HoloLens Clicker

From Virtual Reality and Augmented Reality Wiki
Jump to: navigation, search
HoloLens Clicker
Information
Type Input Device, Motion Tracker
Subtype Hands/Fingers Tracking
Platform Microsoft HoloLens
Developer Microsoft
Operating System Windows 10
Tracking 3DOF
Rotational Tracking IMUs
Information icon1.png This page is a stub, please expand it if you have more information.
HoloLens Clicker is the Input Device for the Microsoft HoloLens. Developed by Microsoft, the small remote has a single button along with rotational tracking. It allows a user to click and scroll with minimal hand motion as a replacement for the air-tap gesture.

Introduction

Figure 1

The HoloLens Clicker is a peripheral device for Microsoft HoloLens (figure 1) [1]. It was designed exclusively for that augmented reality (AR) device, allowing for another way to control and interact with the holograms displayed by the AR headset [2]. It is a miniature controller that lets the user click on whatever he or she is looking at, since there is a small dot in the center of the user’s view functioning as a cursor. Hand motion is used for the drag and drop command, since the Clicker has motion sensors on board [3]. The user clicks and holds with the Clicker, and then slowly moves the hand to drag objects. This function is mainly used for resizing windows and holograms as well as scrolling up and down documents in Edge [1] [4]. It also makes typing an easier endeavor, where the user can look at the letters in the keyboard and click on the device to select them. The HoloLens Clicker can be used in addition or instead of the “air-tap” gesture [3].

Hardware

Figure 1

The Clicker attaches to the user’s finger via an elastic strap (figure 2). It uses Bluetooth and its design aims for simplicity [4] [5]. It only has one button, and is charged over Micro USB [6]. The first details for this device emerged in February of 2016, when a leaked quick-start guide was posted by Twitter user WalkingCat [2] [6].

The HoloLens interaction model has, in general, three key elements: Gaze, Gesture, and Voice. The Gaze relates to what you are looking at (e.g. headtracking), the Gesture is an “air-tap” movement that the HoloLens will recognize and allow for selection of items, and Voice that allows for voice commands. Even though the gestures work well on HoloLens, and the voice commands are reliable, there have been reports that it may become inconvenient for some users to use them over and over again during a short period of time. Indeed, Jared Petty from IGN reports that even after practicing the “air-tap” gestures, preference went to the Clicker since it provided tactile feedback that made the interactions with the holograms feel more precise [5]. The HoloLens Clicker is, therefore, a way to solve this and give users another option to control the holograms in the AR device [4] [7].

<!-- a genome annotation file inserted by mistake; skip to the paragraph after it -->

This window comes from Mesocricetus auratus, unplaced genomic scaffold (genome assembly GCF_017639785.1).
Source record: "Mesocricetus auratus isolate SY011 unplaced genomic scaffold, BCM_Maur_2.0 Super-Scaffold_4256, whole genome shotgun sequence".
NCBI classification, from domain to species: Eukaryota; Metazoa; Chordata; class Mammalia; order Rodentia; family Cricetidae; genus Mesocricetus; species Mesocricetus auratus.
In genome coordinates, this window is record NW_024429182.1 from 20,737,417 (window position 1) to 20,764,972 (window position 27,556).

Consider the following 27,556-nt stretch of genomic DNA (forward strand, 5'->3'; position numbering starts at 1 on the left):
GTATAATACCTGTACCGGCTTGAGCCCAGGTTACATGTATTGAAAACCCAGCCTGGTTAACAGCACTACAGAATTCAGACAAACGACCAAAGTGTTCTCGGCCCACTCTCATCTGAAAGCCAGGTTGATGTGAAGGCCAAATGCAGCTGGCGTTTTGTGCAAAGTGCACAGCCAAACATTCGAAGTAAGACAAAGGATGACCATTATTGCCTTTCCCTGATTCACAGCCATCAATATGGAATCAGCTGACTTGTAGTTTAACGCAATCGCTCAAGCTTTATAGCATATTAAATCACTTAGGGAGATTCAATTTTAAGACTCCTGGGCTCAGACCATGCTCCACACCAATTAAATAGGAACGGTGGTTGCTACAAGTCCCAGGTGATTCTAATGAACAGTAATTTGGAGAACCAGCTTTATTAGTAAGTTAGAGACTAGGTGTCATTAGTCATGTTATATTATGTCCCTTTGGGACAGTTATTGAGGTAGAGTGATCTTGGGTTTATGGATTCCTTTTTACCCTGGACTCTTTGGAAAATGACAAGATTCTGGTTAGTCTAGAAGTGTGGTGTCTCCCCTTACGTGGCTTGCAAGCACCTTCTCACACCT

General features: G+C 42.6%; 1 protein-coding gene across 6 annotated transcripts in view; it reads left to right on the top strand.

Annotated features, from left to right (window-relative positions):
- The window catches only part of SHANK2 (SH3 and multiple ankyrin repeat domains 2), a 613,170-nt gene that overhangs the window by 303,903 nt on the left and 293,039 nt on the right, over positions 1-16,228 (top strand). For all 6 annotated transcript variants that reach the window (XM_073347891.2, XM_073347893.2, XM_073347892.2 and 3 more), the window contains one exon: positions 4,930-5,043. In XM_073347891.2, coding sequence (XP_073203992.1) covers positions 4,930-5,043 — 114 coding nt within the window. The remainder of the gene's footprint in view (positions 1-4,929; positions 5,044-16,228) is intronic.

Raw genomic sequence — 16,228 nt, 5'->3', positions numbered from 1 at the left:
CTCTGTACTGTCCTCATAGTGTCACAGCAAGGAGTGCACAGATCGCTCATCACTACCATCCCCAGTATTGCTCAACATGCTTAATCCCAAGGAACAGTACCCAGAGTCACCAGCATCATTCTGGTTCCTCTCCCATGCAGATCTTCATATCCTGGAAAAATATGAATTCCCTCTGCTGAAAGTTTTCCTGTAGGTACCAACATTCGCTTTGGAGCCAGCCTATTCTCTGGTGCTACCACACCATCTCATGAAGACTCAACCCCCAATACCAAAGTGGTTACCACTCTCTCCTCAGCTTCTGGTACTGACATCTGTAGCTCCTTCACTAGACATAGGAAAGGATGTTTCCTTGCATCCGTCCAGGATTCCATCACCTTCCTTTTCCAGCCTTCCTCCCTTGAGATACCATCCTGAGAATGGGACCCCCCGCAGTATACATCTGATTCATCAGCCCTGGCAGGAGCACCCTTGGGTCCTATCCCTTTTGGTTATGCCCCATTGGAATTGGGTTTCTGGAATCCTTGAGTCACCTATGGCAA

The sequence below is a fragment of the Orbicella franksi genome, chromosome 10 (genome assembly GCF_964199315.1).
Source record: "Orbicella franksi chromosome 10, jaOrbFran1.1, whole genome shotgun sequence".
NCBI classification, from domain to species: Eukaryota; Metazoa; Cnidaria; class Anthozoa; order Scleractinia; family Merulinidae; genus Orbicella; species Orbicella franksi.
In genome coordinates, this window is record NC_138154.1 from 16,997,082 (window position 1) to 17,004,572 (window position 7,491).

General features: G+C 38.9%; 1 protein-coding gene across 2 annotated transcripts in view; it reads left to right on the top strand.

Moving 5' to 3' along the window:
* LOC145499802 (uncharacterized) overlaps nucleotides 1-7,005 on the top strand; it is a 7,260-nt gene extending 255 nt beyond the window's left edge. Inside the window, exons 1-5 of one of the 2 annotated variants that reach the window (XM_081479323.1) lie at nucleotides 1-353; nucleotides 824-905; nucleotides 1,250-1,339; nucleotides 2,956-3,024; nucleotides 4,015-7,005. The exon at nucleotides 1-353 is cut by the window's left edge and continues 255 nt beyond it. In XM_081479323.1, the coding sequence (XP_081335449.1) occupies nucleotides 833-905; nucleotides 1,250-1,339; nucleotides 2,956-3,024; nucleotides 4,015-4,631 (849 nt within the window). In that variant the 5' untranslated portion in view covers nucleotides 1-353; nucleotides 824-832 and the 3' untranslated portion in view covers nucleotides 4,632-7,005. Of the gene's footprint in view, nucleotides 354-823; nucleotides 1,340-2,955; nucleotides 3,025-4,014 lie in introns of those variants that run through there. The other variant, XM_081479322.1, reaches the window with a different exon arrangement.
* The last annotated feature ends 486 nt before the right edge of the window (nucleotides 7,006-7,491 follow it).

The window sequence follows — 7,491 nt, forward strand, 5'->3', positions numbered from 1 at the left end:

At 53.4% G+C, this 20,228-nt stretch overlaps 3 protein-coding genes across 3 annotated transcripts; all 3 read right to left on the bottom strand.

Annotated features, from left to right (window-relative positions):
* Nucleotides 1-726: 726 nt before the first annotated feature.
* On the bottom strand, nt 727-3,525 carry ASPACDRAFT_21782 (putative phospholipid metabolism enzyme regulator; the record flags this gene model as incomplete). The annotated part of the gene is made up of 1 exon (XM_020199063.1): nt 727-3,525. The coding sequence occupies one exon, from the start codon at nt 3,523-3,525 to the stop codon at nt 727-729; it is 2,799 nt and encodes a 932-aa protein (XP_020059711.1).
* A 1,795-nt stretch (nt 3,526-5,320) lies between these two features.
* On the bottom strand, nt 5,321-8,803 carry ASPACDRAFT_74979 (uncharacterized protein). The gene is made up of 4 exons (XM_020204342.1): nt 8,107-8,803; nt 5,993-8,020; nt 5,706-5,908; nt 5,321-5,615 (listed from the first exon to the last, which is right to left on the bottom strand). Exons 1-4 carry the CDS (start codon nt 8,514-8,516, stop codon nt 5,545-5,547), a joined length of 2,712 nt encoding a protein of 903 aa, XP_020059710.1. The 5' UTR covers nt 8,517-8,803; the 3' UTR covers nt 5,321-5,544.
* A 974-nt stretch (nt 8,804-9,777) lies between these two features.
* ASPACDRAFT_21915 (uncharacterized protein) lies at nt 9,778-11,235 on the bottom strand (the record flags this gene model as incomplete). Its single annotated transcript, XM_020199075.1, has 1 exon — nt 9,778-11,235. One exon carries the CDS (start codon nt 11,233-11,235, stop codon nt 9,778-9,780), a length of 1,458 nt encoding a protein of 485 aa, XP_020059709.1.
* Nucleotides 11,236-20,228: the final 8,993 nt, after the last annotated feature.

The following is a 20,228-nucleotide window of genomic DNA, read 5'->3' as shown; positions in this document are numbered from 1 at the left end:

Compared to other headsets, like the HTC Vive, Oculus Rift, and PlayStation VR, the HoloLens Clicker controller is the simplest and smallest of the peripherals. Due to its small design, it is intended primarily for navigation and not for use in precise application such as gaming. This device is the only controller that has been unveiled for the HoloLens, for now. A more complex controller may be in the works [4].

A Development Edition of the Microsoft HoloLens has been released, which includes the Clicker peripheral [1].

Clicker Gestures

Select - To select a hologram, button, or other element, gaze at it, then click.

Click and hold - Click and hold your thumb down on the button to do some of the same things you would with tap and hold, like move or resize a hologram.

Scroll - On the app bar, select Scroll Tool . Click and hold, then rotate the clicker up, down, left, or right. To scroll faster, move your hand farther from the center of the scroll tool.

Zoom - On the app bar, select Zoom Tool . Click and hold, then rotate the clicker up to zoom in, or down to zoom out.[2]

Indicator Lights

Blinking white - The clicker is in pairing mode.

Fast-blinking white - Pairing was successful.

Solid white - The clicker is charging.

Blinking amber - The battery is low.

Solid amber - The clicker ran into an error and you'll need to restart it. While pressing the pairing button, click and hold for 15 seconds[2]

Apps

Developer

Images

References

  1. 1.0 1.1 1.2 Greenwald, W. (2016). Microsoft HoloLens Development Edition. Retrieved from www.pcmag.com/review/347119/microsoft-hololens-development-edition
  2. 2.0 2.1 2.2 2.3 Microsoft (2016). Use the HoloLens Clicker. Retrieved support.microsoft.com/pt-pt/help/12646/hololens-use-the-hololens-clicker
  3. 3.0 3.1 Rubino, D. (2016). My first 24 hours with Microsoft HoloLens and awesome things I learned. Retrieved from /www.windowscentral.com/my-first-24-hours-microsoft-hololens
  4. 4.0 4.1 4.2 4.3 Wilhelm, P. (2016). Microsoft HoloLens Bluetooth Clicker is our first glimpse at a possible controller. Retrieved from www.techradar.com/news/wearables/microsoft-s-hololens-bluetooth-clicker-is-our-first-glimpse-at-any-controller-1315623
  5. 5.0 5.1 Petty, J. (2016). I used the Microsoft HoloLens and I can’t stop thinking about it. Retrieved from www.ign.com/articles/2016/09/06/i-used-the-hololens-and-i-canat-stop-thinking-about-it
  6. 6.0 6.1 Tom Warren (2016). Microsoft’s HoloLens Start menu detailed in leaked video. Retrieved from www.theverge.com/2016/2/23/11098332/microsoft-hololens-start-menu-bluetooth-clicker
  7. Pradeep (2016). Microsoft planning to release HoloLens Clicker accessory to improve interactions with holograms. Retrieved from mspoweruser.com/microsoft-planning-to-release-hololens-clicker-accessory-to-improve-interactions-with-holograms

VR and AR  Wiki Discord Logo